Why Tolkien is Crap

Yes, you heard me…crap!

 John Ronald Reuel Tolkien – purveyor of elves, goblins, and those irritating trichopods he called hobbits – became a publishing phenomenon in the middle of the C20, when he might more usefully have devoted himself to the study of extinct languages.

 The Lord of the Rings is frequently held up as a shining example of a brilliantly conceived ‘world’ complete with its own history and mythology. Well how brilliantly conceived was it really?

 People often debate as to exactly when Tolkien’s world was set (comparative to our own history). The general rustic flavour, the Shire Reckoning, the technology, the currency and various other tropes and themes all point to a milieu akin to the High Middle Ages, but he completely dispels that sense by flooding the narrative with anachronisms. For example, the regular use of a post office by all hobbits, the social mobility (Sam going from gardener to gentleman within two years), but worst of all – the reference to an express train in Chapter 1!

       “The dragon passed like an express train, turned a somersault and burst over Bywater with a deafening explosion.”

 We are asked to believe that a culture which had developed gunpowder for fireworks, but not for weaponry (there are no guns or cannon in the text), still knew enough about heavy industry to reference express trains! Granted, this might have been some kind of fantastical express train conceived by the pyrotechnical magic of Gandalf, however the magic in The Lord of the Rings generally suffers by being quite unrealistic.  

 But if the ‘world’ he cobbled together is a blatantly unconvincing patchwork of tropes and anachronisms, it is at least far superior to the internal logic of the plot.

 Frodo (the alpha trichopod) makes it all the way to the Cracks of Doom to chuck the ring into the fire but then is too spent to save himself. His great victory, sadly, must be of the Pyrrhic variety because the destruction of the ring, when he and Sam are at hand, surely means their own destruction.

 But JRR is not to be thwarted, instead of permitting his heroes to die horribly in molten lava, as they should have, he introduces a deux ex machina in the form of Gwaihir the Windlord who flies in to pluck them from certain death. Which rather begs the question: why didn’t they give the ring to Gwaihir in the first place? Or at least get him to fly Frodo to the Cracks of Doom?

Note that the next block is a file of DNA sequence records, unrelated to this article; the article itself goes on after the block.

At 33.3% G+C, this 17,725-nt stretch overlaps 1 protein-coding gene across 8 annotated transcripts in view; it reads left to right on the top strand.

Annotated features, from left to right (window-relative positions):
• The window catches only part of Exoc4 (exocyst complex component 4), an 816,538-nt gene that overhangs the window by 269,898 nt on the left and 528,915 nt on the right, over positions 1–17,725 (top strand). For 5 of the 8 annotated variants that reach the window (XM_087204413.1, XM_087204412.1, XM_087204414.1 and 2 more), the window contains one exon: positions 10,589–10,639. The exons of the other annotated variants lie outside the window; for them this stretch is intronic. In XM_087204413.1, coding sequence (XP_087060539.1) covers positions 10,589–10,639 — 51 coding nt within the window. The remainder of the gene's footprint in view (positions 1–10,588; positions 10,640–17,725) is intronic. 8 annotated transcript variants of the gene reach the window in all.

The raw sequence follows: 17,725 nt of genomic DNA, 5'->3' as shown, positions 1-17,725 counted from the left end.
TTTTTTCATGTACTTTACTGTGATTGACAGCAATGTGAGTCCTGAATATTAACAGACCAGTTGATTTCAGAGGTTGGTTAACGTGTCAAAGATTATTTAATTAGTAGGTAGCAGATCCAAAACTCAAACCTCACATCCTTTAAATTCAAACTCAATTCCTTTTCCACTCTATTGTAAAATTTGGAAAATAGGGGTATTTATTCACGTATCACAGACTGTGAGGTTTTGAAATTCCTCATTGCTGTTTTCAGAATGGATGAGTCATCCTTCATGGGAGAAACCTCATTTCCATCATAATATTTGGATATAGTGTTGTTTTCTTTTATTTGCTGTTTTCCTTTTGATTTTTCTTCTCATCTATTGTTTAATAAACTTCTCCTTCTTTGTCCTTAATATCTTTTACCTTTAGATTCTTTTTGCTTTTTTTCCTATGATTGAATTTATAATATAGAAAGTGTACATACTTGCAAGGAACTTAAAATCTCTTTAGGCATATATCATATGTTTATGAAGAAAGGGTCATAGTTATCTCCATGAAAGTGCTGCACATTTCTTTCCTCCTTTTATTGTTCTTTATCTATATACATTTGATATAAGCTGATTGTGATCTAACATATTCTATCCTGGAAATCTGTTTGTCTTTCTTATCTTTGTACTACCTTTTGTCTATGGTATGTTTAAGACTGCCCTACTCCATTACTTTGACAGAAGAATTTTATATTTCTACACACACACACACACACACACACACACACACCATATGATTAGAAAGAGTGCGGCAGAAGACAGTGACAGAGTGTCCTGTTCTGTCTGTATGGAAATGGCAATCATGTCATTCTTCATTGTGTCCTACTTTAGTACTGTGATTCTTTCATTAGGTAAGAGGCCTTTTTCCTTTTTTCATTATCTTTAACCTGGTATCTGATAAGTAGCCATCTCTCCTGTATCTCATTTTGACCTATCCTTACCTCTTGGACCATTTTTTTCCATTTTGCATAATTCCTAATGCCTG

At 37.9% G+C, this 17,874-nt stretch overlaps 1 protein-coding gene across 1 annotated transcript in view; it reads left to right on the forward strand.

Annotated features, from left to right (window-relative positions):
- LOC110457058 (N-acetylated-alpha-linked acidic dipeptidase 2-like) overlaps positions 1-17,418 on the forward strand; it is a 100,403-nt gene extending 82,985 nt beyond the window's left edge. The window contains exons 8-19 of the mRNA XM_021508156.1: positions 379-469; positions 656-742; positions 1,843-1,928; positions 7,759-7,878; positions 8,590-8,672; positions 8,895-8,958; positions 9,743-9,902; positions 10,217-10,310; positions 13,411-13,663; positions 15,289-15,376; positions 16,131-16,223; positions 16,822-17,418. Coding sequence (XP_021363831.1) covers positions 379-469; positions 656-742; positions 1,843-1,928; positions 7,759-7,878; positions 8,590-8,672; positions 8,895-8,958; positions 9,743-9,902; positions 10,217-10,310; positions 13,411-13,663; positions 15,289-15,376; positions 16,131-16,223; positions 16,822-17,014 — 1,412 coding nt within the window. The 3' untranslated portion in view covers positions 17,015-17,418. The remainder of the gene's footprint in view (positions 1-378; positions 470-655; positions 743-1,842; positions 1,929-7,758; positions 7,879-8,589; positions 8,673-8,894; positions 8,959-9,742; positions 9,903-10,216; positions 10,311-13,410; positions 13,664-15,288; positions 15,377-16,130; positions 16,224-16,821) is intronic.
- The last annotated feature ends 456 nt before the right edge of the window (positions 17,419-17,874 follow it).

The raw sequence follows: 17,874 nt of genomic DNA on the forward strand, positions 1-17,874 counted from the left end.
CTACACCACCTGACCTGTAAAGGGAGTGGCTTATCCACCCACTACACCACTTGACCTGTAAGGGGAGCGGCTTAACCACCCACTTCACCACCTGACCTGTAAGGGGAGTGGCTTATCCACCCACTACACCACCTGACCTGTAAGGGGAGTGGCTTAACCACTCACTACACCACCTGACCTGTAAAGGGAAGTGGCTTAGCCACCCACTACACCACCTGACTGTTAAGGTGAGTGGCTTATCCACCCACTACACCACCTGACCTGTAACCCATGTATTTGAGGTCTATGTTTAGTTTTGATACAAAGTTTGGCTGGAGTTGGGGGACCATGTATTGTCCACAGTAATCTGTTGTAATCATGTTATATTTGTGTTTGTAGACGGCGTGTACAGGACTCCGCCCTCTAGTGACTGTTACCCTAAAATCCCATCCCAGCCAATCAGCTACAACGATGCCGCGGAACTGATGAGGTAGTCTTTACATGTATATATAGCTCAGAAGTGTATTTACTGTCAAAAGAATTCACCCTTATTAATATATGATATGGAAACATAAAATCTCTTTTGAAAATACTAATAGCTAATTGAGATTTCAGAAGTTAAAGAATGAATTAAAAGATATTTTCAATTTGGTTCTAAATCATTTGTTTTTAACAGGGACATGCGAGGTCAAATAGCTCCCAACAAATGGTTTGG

Some of you will say: because the Nazgul would have prevented such an obvious and unsubtle approach. But they couldn’t, I respond. Gwaihir himself boasts that he can outfly the Nazgul, so basically, the chapter after the Council of Elrond should have been called The Ring Flies South and the whole thing could have ended 500 pages earlier and without so many people being killed, or maimed, or forced to read all that drivelling hobbit banter.

 It really is a mystery to me how so many millions of readers have been blind to these fatal flaws of logic and craft and contributed to the Tolkien phenomenon by buying and reading and talking about his work.

 I myself have bought the LOTR at least five times and read it nearly 60 times…just to make sure it was as crap as I thought the first time.

 

Do you agree that Tolkien is crap and that The Lord of the Rings is the worst book ever written? Which other books ought to be slagged off by The Book Hammer?

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5 Comments

  1. I think the point about the destruction of the ring was that everybody who possessed it was corrupted by it and nobody could destroy it on purpose, (I can’t face reading it again just to find the reference). Had it been given to Gwaihir he would have been unable to drop it into Mount Doom.

    • Hi Peter